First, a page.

Writings From Ancient Egypt
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|Author||: Toby Wilkinson|
|Editor||: Penguin UK|
'Man perishes; his corpse turns to dust; all his relatives pass away. But writings make him remembered' In ancient Egypt, words had magical power. Inscribed on tombs and temple walls, coffins and statues, or inked onto papyri, hieroglyphs give us a unique insight into the life of the Egyptian mind. Egyptologist Toby Wilkinson has freshly translated a rich and diverse range of ancient Egyptian writings into modern English, including tales of shipwreck and wonder, obelisk inscriptions, mortuary spells, funeral hymns, songs, satires and advice on life from a pharaoh to his son. Spanning over two millennia, this is the essential guide to a complex, sophisticated culture. Translated with an Introduction by Toby Wilkinson
|Author||: Toby Wilkinson|
|Editor||: Penguin Books|
A collection of rare texts from Ancient Egypt, newly translated for this essential edition The fascination that Ancient Egypt holds in our minds has many sources, but at the heart of it lie hieroglyphics. This extraordinary writing system was for many years seen as the ultimate puzzle, before finally being cracked in the 1820s. Preserved carved in stone or inked on papyri, hieroglyphic writings give a unique insight into an awe-inspiring but also deeply mysterious culture. For this collection, Toby Wilkinson has translated a rich selection of pieces, ranging from accounts of battles to hymns to stories to royal proclamations. Entertaining and revelatory, this is an essential resource for studying one of humankind s great civilizations. For more than seventy years, Penguin has been the leading publisher of classic literature in the English-speaking world. With more than 1,700 titles, Penguin Classics represents a global bookshelf of the best works throughout history and across genres and disciplines. Readers trust the series to provide authoritative texts enhanced by introductions and notes by distinguished scholars and contemporary authors, as well as up-to-date translations by award-winning translators."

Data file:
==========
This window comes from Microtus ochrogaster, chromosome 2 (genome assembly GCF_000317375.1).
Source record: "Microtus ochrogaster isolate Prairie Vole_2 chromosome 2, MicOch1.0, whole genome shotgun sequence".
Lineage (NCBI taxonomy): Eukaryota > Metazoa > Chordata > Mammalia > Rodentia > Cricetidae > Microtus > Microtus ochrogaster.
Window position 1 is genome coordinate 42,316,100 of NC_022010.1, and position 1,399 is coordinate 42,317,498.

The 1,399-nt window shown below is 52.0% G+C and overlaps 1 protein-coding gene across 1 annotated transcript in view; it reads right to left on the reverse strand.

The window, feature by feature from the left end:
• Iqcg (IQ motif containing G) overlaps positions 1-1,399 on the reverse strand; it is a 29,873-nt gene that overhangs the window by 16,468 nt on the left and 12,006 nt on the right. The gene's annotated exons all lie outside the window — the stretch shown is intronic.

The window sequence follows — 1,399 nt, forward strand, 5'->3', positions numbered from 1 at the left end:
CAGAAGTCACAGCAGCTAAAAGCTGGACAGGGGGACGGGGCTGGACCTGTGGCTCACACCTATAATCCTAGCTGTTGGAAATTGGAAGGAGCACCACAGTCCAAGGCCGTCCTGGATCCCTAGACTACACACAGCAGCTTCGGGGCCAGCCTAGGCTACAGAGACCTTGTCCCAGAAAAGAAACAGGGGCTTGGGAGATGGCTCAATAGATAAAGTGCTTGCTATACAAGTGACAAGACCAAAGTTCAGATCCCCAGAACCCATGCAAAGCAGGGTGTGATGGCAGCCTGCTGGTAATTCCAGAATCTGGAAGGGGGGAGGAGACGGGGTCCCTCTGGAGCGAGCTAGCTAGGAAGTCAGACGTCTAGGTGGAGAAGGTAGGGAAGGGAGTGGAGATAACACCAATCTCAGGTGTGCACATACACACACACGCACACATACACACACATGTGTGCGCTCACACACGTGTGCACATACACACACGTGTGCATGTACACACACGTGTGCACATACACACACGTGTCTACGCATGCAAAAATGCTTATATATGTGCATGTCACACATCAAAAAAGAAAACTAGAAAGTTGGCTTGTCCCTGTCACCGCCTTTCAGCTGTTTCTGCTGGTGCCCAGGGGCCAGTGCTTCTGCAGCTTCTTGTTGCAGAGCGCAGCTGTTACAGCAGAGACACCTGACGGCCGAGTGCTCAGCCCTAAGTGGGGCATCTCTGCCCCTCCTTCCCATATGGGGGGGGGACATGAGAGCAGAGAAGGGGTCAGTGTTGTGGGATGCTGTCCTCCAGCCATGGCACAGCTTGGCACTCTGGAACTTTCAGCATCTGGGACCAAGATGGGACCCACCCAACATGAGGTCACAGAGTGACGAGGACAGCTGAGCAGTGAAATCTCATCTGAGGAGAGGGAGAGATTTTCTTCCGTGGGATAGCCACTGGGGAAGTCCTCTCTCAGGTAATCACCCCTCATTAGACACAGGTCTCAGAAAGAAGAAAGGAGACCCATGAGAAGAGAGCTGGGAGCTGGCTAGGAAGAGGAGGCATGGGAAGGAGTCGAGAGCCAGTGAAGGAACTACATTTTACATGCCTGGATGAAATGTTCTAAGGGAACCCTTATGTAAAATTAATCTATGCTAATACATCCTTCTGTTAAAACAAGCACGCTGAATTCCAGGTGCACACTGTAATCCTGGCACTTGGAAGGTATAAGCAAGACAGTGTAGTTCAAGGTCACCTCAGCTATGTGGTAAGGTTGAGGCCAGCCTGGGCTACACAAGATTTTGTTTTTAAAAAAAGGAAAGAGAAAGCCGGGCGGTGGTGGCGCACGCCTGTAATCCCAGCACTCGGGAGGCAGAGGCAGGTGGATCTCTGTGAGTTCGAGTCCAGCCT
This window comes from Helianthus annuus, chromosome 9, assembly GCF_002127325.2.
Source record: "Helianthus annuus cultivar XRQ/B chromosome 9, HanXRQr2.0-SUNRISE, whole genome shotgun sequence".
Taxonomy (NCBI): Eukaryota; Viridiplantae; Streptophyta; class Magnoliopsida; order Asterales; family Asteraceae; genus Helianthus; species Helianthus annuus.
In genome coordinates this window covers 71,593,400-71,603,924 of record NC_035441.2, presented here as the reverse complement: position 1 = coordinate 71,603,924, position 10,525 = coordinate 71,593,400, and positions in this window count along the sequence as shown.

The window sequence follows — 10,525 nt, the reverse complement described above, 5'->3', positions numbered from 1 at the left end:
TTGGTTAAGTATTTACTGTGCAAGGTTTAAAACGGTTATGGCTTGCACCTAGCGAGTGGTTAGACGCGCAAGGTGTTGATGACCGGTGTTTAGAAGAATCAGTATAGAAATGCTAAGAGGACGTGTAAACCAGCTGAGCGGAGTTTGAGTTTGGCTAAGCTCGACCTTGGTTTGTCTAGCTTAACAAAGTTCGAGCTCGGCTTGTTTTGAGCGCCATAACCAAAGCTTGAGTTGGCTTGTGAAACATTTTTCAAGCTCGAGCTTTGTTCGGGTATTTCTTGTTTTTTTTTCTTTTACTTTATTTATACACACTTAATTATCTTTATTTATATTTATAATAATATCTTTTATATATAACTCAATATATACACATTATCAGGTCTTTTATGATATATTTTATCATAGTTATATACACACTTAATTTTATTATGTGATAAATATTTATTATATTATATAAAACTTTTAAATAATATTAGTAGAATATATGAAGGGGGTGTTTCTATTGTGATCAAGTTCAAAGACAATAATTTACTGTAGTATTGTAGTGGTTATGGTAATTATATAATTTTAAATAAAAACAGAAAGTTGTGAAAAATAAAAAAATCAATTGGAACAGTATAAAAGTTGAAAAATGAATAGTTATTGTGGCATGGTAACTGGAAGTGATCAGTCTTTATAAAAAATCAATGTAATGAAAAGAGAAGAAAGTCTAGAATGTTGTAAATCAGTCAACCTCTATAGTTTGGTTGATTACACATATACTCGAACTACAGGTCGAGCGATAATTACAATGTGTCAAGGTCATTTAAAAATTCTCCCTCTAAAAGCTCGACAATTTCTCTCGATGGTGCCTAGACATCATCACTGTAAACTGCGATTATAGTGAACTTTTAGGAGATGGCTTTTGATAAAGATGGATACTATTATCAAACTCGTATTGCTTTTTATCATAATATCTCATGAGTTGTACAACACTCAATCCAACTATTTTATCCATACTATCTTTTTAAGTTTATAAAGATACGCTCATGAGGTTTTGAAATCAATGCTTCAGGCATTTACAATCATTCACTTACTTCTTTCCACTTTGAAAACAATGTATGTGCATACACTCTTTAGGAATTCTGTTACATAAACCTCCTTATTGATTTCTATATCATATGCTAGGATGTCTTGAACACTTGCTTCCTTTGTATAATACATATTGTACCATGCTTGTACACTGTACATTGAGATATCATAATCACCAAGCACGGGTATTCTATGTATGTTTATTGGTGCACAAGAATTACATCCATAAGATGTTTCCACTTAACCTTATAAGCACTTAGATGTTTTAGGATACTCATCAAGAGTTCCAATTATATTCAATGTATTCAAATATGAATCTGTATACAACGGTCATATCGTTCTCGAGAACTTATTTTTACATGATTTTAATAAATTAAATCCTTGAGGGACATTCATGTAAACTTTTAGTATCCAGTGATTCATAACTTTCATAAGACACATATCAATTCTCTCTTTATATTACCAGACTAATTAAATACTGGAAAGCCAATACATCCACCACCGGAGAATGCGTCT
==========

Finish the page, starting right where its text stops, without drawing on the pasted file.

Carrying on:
|Author||: James P. Allen|
|Editor||: Society of Biblical Lit|
The Pyramid Texts are the oldest body of extant literature from ancient Egypt. First carved on the walls of the burial chambers in the pyramids of kings and queens of the Old Kingdom, they provide the earliest comprehensive view of the way in which the ancient Egyptians understood the structure of the universe, the role of the gods, and the fate of human beings after death. Their importance lies in their antiquity and in their endurance throughout the entire intellectual history of ancient Egypt. This volume contains the complete translation of the Pyramid Texts, including new texts recently discovered and published. It incorporates full restorations and readings indicated by post-Old Kingdom copies of the texts and is the first translation that presents the texts in the order in which they were meant to be read in each of the original sources.